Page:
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South Korea election cybermeddling scandal threatens Park

AFP-JIJI

A simmering row over alleged election meddling by South Korea’s domestic spy service is threatening to boil over into a full-blown scandal that could seriously scald President Park Geun-hye’s administration.

An investigation into what initially seemed the work of a couple of maverick National Intelligence Service (NIS) agents, has now become a wider probe into a possibly coordinated online smear campaign against the opposition candidate in last year’s presidential poll.

In the latest development, federal investigators Tuesday questioned senior commanders at the Defence Ministry’s cyberwarfare headquarters over possible military involvement.

The probe has focused on the origin of multiple online posts that denounced opposition presidential candidate Moon Jae-in as a North Korean sympathiser, while extolling the virtues of ruling party candidate Park.

Park, who won the election by a narrow margin, has strenuously denied any involvement. Her opinion poll ratings remain high and analysts say there is currently no real threat to her legitimacy, unless she becomes implicated in any attempted cover-up.

In a recent meeting with opposition leaders over the issue, a clearly frustrated Park reportedly asked, “Are you seriously suggesting I was elected because of some online postings?”

But allegations that her government has sought to suppress investigations into the scandal have been reinforced by a rift in the public prosecutor’s office. On Monday, senior prosecutor Yun Seok-yeol, who had led the probe into the NIS until his dismissal last week, told a parliamentary committee hearing that he had come under pressure to soft-pedal the investigation.

Yun was dismissed from the case last Thursday after he arrested three NIS agents suspected of writing posts as part of the smear campaign. He was accused of not following protocol, but Yun suggested the real reason was the progress his probe was making.

While the number of anti-Moon and pro-Park posts emanating from the NIS had initially been put at less than 100, Yun said his team had found that agents had posted nearly 60,000 incriminating Twitter messages.

“And further investigation would likely yield much more,” Yun told the parliamentary committee, adding: “We saw it as a grave, unprecedented crime.”

Asked whether Justice Minister Hwang Kyo-an was among those who pressured his team, Yun replied, “I think he was.”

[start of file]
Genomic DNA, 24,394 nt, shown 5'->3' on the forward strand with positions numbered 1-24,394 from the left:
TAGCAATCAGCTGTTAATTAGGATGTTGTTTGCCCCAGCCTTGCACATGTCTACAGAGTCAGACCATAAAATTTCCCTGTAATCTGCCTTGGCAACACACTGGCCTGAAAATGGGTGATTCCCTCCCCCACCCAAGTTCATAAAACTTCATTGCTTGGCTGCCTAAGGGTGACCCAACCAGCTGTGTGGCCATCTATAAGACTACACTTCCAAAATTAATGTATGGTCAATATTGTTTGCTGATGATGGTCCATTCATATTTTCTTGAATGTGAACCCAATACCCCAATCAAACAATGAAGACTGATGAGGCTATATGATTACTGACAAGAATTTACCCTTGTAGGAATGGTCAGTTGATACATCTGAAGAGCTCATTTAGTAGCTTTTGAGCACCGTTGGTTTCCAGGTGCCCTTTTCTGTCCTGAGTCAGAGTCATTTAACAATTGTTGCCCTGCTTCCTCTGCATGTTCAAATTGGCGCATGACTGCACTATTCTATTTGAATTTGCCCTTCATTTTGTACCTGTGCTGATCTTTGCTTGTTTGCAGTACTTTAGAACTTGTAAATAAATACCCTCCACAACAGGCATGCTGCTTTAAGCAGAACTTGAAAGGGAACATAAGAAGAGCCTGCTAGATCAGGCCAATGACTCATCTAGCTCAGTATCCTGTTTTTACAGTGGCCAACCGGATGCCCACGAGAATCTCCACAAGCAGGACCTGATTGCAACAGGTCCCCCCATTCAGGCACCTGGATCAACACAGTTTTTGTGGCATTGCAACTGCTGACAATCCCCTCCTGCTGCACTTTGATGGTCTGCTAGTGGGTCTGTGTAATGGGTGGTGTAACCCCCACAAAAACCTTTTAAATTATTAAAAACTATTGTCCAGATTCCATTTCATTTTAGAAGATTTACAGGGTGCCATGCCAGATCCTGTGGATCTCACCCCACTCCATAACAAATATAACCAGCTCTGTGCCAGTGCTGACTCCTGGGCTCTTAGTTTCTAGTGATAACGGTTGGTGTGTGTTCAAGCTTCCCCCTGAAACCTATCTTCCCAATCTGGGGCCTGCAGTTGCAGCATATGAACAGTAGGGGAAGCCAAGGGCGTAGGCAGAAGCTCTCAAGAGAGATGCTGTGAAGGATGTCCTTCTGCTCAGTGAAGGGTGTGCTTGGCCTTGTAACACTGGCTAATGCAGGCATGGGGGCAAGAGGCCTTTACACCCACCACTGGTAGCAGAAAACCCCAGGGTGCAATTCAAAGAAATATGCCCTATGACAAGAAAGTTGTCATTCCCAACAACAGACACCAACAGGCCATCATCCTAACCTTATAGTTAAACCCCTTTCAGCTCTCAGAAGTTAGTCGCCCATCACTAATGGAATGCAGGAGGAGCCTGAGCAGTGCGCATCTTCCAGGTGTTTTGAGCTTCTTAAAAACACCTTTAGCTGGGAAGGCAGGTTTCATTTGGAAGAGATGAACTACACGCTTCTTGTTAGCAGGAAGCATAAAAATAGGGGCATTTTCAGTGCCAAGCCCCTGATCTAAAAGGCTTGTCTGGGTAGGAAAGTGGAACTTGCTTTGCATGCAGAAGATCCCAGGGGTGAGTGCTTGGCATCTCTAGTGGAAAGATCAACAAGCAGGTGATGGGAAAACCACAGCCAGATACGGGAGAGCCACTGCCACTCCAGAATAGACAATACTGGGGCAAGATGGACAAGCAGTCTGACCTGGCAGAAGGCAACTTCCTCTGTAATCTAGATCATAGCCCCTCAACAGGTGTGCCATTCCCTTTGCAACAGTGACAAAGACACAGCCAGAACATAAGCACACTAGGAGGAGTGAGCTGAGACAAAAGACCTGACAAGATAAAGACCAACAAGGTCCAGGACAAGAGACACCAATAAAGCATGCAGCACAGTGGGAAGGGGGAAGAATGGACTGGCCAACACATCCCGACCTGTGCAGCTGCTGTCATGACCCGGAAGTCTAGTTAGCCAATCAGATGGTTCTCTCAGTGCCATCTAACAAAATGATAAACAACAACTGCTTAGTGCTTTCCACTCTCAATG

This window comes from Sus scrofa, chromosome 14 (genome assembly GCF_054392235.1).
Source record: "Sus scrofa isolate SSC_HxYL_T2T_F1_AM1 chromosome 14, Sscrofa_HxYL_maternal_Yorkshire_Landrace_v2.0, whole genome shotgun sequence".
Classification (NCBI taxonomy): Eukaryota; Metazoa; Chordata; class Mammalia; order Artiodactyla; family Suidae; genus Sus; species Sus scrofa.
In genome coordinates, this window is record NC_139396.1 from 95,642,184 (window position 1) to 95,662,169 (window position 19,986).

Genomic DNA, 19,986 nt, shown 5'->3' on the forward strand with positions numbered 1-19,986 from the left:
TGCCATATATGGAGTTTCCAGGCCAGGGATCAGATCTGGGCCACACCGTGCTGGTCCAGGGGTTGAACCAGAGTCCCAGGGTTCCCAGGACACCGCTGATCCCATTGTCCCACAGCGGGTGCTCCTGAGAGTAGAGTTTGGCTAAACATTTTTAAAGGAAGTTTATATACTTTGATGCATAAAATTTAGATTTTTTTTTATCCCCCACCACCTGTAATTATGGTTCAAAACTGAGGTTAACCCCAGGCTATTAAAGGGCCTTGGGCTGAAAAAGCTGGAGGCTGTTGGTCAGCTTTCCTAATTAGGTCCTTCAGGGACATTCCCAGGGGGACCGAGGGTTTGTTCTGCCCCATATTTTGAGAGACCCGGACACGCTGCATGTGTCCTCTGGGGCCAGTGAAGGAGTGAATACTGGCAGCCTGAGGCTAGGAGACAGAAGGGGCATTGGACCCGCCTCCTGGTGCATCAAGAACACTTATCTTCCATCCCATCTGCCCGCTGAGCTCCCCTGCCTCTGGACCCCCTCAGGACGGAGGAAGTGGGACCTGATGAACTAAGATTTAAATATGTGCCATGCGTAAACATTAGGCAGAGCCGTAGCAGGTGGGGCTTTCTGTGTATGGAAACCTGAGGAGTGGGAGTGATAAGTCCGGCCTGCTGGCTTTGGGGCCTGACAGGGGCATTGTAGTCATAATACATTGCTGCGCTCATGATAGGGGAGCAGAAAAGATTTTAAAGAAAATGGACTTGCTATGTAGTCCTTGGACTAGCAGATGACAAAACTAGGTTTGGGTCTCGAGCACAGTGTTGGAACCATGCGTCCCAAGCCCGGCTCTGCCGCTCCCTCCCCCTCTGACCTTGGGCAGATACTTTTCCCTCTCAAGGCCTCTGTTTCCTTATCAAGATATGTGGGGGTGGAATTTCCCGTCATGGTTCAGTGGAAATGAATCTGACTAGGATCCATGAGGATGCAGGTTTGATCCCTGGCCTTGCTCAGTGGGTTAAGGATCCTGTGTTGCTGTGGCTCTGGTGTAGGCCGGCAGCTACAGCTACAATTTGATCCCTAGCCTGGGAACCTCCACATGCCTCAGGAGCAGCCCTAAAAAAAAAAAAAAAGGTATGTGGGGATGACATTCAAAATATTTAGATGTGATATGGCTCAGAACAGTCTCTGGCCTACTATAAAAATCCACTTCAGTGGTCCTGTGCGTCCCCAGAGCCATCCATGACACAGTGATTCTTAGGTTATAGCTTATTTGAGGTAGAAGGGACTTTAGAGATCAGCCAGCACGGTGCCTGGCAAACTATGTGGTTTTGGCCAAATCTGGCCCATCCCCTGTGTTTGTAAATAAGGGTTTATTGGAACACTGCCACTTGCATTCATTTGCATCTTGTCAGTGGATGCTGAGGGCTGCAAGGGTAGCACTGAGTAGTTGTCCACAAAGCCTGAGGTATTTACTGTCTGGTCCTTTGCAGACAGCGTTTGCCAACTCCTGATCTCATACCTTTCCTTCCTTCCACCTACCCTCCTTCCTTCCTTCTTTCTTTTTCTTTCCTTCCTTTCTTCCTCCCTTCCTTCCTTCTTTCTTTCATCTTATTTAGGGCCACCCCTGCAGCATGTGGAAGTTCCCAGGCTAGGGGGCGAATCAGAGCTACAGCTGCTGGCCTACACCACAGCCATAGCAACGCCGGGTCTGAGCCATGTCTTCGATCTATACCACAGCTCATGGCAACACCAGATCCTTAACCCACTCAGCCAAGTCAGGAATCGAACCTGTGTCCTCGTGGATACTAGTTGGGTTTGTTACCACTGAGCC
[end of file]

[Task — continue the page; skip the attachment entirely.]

The affair has already resulted in the arrest of former NIS chief Won Sei-hoon, and opposition lawmakers believe other senior officials were involved.

“It was systematic interference. . . . The whole story has not been revealed. This is just the tip of the iceberg”, a member of parliament from Moon’s Democratic Party said in a radio interview Monday.

As for the cyberwarfare unit, the Defence Ministry has confirmed that four of its members had posted political messages on blogs and Twitter, but insisted they acted alone and not as part of any coordinated campaign.

In a country where most of the electorate is old enough to have experienced military dictatorship, any suggestion of state interference in the democratic process is extremely sensitive. The opposition has organised a number of large protests over the NIS, including a candlelight demonstration at the weekend that drew 15,000 people.

“Democracy is based on fair elections. Something that should not happen has happened,” said Seoul National University Political Science professor Kang Won-taek. “Unless addressed properly, this issue will damage Park and the ruling party, especially during next year’s local elections.”

The opposition has made it clear that it is not demanding a re-run of the presidential election, but it does want to see heads roll and efforts made at institutional reform.

As well as an apology from Park, the opposition is calling for the current NIS chief Nam Jae-joon, Justice Minister Hwang and Seoul District Chief Prosecutor Cho Young-kon to all step down. Even the normally supportive conservative press has called for a full account from the NIS and through the Supreme Prosecutor’s Office.

“If the cyberpropaganda took place systematically, that’s a serious threat to our hard-won democracy,” the JoongAng Daily said in an editorial.